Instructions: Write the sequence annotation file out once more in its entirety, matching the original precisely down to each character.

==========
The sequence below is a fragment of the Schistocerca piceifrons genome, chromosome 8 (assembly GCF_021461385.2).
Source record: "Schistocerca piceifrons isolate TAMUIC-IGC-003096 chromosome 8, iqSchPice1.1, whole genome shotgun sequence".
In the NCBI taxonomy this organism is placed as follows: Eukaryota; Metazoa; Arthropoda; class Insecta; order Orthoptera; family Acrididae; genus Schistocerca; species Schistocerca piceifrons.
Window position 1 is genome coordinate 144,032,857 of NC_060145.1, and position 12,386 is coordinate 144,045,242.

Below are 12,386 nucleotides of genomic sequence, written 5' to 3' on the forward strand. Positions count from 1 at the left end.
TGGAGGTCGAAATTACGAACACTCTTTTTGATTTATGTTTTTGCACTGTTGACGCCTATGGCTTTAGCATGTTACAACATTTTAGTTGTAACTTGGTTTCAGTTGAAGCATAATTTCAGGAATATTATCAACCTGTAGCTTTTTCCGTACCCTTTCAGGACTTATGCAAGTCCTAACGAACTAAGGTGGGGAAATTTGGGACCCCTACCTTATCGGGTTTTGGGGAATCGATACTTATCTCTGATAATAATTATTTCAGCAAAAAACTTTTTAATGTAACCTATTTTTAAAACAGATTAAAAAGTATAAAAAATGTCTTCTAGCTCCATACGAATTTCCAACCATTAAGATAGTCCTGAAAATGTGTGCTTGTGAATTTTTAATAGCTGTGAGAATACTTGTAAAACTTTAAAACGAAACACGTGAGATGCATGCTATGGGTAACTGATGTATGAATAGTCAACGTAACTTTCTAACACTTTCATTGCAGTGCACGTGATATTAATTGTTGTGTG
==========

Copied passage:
The sequence below is a fragment of the Schistocerca piceifrons genome, chromosome 8 (assembly GCF_021461385.2).
Source record: "Schistocerca piceifrons isolate TAMUIC-IGC-003096 chromosome 8, iqSchPice1.1, whole genome shotgun sequence".
In the NCBI taxonomy this organism is placed as follows: Eukaryota; Metazoa; Arthropoda; class Insecta; order Orthoptera; family Acrididae; genus Schistocerca; species Schistocerca piceifrons.
Window position 1 is genome coordinate 144,032,857 of NC_060145.1, and position 12,386 is coordinate 144,045,242.

Below are 12,386 nucleotides of genomic sequence, written 5' to 3' on the forward strand. Positions count from 1 at the left end.
TGGAGGTCGAAATTACGAACACTCTTTTTGATTTATGTTTTTGCACTGTTGACGCCTATGGCTTTAGCATGTTACAACATTTTAGTTGTAACTTGGTTTCAGTTGAAGCATAATTTCAGGAATATTATCAACCTGTAGCTTTTTCCGTACCCTTTCAGGACTTATGCAAGTCCTAACGAACTAAGGTGGGGAAATTTGGGACCCCTACCTTATCGGGTTTTGGGGAATCGATACTTATCTCTGATAATAATTATTTCAGCAAAAAACTTTTTAATGTAACCTATTTTTAAAACAGATTAAAAAGTATAAAAAATGTCTTCTAGCTCCATACGAATTTCCAACCATTAAGATAGTCCTGAAAATGTGTGCTTGTGAATTTTTAATAGCTGTGAGAATACTTGTAAAACTTTAAAACGAAACACGTGAGATGCATGCTATGGGTAACTGATGTATGAATAGTCAACGTAACTTTCTAACACTTTCATTGCAGTGCACGTGATATTAATTGTTGTGTG